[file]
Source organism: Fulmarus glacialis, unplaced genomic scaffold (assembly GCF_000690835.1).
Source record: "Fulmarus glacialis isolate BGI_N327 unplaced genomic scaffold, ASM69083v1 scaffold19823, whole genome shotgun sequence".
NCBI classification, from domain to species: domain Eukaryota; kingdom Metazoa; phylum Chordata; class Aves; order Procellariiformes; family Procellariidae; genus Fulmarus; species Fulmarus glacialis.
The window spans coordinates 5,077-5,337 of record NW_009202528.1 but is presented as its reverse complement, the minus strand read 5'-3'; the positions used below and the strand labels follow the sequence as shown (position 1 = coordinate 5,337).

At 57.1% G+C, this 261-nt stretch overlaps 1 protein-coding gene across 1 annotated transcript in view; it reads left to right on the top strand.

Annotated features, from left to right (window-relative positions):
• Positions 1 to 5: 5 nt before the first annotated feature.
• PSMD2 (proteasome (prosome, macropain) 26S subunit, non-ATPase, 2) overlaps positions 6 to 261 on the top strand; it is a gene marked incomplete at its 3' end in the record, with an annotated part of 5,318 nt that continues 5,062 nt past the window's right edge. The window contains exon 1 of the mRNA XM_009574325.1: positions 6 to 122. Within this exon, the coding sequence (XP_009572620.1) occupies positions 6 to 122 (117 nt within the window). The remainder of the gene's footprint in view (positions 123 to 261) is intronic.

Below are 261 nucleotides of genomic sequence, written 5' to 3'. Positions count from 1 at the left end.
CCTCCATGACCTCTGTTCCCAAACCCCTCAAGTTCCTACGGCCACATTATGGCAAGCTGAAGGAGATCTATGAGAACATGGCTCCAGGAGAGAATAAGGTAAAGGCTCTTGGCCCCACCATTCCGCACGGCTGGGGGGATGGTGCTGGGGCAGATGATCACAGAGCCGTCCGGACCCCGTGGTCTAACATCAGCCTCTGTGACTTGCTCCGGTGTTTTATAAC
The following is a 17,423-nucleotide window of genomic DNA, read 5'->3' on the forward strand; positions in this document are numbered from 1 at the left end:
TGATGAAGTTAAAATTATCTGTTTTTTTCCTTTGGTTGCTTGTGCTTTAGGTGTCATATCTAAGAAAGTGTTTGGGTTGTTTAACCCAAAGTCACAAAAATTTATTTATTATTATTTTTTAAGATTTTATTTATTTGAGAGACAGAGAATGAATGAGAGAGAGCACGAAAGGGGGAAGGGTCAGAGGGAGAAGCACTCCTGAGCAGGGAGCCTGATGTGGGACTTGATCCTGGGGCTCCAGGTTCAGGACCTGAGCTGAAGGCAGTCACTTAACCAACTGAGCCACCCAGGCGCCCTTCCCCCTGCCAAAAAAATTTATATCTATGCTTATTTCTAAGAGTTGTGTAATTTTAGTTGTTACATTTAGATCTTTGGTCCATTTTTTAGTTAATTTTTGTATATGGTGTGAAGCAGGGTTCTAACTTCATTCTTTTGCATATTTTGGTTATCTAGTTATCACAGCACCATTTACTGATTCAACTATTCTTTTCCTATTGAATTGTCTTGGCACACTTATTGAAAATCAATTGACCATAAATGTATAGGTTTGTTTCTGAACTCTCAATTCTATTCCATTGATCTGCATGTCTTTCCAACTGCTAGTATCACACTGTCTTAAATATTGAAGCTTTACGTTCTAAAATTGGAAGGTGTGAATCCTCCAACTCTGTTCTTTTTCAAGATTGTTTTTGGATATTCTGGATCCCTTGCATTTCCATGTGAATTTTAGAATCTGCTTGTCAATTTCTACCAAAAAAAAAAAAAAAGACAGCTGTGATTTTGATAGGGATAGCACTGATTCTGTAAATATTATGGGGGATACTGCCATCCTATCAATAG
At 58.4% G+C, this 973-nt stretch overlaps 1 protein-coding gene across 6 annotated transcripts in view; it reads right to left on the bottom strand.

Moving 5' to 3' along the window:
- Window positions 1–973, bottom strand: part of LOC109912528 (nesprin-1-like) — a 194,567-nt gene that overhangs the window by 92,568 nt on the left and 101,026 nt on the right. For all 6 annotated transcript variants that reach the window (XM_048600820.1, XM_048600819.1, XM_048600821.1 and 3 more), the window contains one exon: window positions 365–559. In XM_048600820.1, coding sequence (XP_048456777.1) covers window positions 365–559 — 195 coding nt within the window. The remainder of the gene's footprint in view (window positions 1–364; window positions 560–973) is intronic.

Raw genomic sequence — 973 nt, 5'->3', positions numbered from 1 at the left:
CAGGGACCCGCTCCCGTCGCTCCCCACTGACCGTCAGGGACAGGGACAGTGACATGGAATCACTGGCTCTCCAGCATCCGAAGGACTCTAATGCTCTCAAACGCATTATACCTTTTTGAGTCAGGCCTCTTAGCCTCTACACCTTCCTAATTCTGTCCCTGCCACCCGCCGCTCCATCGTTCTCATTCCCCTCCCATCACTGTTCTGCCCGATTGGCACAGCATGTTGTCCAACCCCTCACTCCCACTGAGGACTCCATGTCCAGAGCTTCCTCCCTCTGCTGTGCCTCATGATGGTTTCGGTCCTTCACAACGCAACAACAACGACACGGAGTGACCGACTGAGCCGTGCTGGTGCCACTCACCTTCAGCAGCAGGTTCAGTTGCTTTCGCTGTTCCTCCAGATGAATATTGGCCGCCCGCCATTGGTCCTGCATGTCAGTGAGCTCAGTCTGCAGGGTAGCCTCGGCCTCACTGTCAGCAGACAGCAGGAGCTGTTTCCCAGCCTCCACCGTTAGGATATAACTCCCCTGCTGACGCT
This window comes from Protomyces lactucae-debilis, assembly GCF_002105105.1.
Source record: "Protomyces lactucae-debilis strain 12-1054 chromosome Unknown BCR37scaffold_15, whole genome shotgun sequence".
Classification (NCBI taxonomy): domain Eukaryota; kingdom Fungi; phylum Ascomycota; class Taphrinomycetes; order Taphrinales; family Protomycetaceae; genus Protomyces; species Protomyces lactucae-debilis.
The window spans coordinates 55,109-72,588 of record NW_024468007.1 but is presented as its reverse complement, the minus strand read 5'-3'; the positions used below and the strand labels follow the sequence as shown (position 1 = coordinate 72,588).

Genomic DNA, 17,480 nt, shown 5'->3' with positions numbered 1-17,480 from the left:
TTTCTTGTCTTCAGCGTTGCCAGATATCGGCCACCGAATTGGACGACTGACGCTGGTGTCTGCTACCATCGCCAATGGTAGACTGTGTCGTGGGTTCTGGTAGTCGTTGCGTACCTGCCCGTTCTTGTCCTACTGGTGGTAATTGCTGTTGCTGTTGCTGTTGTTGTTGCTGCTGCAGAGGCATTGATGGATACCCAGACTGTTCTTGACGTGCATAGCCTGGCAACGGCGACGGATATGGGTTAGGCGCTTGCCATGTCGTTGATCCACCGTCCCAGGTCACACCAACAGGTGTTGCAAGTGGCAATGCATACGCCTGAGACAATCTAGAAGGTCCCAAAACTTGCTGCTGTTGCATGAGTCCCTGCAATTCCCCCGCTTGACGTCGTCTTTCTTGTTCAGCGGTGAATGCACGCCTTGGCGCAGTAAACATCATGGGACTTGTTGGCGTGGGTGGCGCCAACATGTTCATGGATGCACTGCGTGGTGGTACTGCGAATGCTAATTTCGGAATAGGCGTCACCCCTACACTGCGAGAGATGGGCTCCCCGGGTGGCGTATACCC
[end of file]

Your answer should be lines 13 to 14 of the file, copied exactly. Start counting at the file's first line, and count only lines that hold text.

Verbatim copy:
At 58.4% G+C, this 973-nt stretch overlaps 1 protein-coding gene across 6 annotated transcripts in view; it reads right to left on the bottom strand.

Moving 5' to 3' along the window: